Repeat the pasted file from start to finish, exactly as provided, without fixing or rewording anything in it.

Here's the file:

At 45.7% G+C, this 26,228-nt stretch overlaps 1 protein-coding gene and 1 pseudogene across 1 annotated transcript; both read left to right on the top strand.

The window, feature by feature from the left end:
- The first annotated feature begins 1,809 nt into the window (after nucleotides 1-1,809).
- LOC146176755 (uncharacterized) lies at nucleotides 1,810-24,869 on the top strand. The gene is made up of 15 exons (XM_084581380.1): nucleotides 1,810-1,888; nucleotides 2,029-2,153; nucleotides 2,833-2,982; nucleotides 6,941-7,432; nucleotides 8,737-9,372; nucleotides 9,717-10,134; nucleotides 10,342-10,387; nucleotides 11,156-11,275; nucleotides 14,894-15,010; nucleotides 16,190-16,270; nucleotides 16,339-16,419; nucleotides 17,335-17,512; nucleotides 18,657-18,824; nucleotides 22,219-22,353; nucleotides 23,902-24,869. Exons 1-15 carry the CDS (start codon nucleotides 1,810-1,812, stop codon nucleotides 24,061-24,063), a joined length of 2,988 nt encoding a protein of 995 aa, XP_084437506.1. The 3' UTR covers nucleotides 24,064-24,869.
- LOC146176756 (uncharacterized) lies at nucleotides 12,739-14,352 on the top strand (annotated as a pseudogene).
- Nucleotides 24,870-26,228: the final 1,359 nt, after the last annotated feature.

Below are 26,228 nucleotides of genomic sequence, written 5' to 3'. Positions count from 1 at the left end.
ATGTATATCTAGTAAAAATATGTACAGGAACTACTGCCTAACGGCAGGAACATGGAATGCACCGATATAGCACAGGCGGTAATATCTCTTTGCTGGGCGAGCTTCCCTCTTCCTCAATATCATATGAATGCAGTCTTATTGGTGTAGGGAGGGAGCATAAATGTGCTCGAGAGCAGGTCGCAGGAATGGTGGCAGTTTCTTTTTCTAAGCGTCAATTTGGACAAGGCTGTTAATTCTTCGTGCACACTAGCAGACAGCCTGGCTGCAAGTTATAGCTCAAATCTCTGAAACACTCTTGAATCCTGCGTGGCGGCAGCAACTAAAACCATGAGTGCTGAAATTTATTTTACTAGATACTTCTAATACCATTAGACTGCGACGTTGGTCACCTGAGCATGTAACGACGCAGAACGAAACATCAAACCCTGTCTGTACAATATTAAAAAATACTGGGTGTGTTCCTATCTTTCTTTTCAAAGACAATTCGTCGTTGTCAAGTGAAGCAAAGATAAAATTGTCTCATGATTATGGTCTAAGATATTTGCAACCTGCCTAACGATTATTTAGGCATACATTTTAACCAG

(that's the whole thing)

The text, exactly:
At 45.7% G+C, this 26,228-nt stretch overlaps 1 protein-coding gene and 1 pseudogene across 1 annotated transcript; both read left to right on the top strand.

The window, feature by feature from the left end:
- The first annotated feature begins 1,809 nt into the window (after nucleotides 1-1,809).
- LOC146176755 (uncharacterized) lies at nucleotides 1,810-24,869 on the top strand. The gene is made up of 15 exons (XM_084581380.1): nucleotides 1,810-1,888; nucleotides 2,029-2,153; nucleotides 2,833-2,982; nucleotides 6,941-7,432; nucleotides 8,737-9,372; nucleotides 9,717-10,134; nucleotides 10,342-10,387; nucleotides 11,156-11,275; nucleotides 14,894-15,010; nucleotides 16,190-16,270; nucleotides 16,339-16,419; nucleotides 17,335-17,512; nucleotides 18,657-18,824; nucleotides 22,219-22,353; nucleotides 23,902-24,869. Exons 1-15 carry the CDS (start codon nucleotides 1,810-1,812, stop codon nucleotides 24,061-24,063), a joined length of 2,988 nt encoding a protein of 995 aa, XP_084437506.1. The 3' UTR covers nucleotides 24,064-24,869.
- LOC146176756 (uncharacterized) lies at nucleotides 12,739-14,352 on the top strand (annotated as a pseudogene).
- Nucleotides 24,870-26,228: the final 1,359 nt, after the last annotated feature.

Below are 26,228 nucleotides of genomic sequence, written 5' to 3'. Positions count from 1 at the left end.
ATGTATATCTAGTAAAAATATGTACAGGAACTACTGCCTAACGGCAGGAACATGGAATGCACCGATATAGCACAGGCGGTAATATCTCTTTGCTGGGCGAGCTTCCCTCTTCCTCAATATCATATGAATGCAGTCTTATTGGTGTAGGGAGGGAGCATAAATGTGCTCGAGAGCAGGTCGCAGGAATGGTGGCAGTTTCTTTTTCTAAGCGTCAATTTGGACAAGGCTGTTAATTCTTCGTGCACACTAGCAGACAGCCTGGCTGCAAGTTATAGCTCAAATCTCTGAAACACTCTTGAATCCTGCGTGGCGGCAGCAACTAAAACCATGAGTGCTGAAATTTATTTTACTAGATACTTCTAATACCATTAGACTGCGACGTTGGTCACCTGAGCATGTAACGACGCAGAACGAAACATCAAACCCTGTCTGTACAATATTAAAAAATACTGGGTGTGTTCCTATCTTTCTTTTCAAAGACAATTCGTCGTTGTCAAGTGAAGCAAAGATAAAATTGTCTCATGATTATGGTCTAAGATATTTGCAACCTGCCTAACGATTATTTAGGCATACATTTTAACCAG